[Haskell-cafe] The Data.Array.* hierarchy is unsafe (or, Segfaulting for fun and profit)

Spencer Janssen sjanssen at cse.unl.edu
Fri Dec 1 22:23:03 EST 2006

I've discovered a problem in the array libraries that allows one to  
read arbitrary memory locations without the use of any unsafeFoo  
functions.  Both GHC and Hugs are affected.

 > import Data.Array.IArray
 > import Data.Array.Unboxed

Here is a poorly behaved instance of Ix: inRange and index ignore the  
bounds supplied.

 > newtype EvilIx = E Int deriving (Eq, Ord)
 > instance Ix EvilIx where
 >    inRange _ _ = True
 >    index _ (E i) = i
 >    range (E x, E y) = map E $ range (x, y)

One can read arbitrary memory locations, eventually indexing far  
enough to cause a segmentation fault.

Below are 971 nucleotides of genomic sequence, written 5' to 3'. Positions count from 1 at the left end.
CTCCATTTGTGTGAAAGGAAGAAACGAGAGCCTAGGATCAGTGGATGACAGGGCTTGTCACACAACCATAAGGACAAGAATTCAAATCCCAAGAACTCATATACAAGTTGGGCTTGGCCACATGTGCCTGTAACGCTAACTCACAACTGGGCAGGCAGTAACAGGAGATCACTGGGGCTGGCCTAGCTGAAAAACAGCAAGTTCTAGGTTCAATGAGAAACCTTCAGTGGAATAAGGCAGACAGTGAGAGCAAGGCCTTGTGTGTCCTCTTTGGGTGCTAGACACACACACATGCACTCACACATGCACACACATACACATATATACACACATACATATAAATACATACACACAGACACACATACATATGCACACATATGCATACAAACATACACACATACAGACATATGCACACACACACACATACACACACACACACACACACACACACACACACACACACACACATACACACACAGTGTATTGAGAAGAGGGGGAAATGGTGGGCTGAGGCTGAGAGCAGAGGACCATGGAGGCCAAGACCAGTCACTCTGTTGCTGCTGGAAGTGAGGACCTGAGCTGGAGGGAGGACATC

> main = print [a ! E (2^i) | i <- [0..]]
 >  where
 >    a :: UArray EvilIx Int
 >    a = array (E 0, E 0) []

This problem is not specific to UArrays:

 > main' = print [a ! E (2^i) | i <- [0..]]
 >  where
 >    a :: Array EvilIx String
 >    a = array (E 0, E 0) []

The issue is that the array operators trust the Ix instance to manage  
boundaries correctly.  The solution is to double check the value  
returned by index with the actual length of the array.

I volunteer to write the fix, if I can extract some hints from more  
knowledgeable folk.  There's sizeOfByteArray#, is there an analog for  
an Array#?  I need to know how to find the length of Hugs array  
primitives too.

Spencer Janssen

More information about the Haskell-Cafe mailing list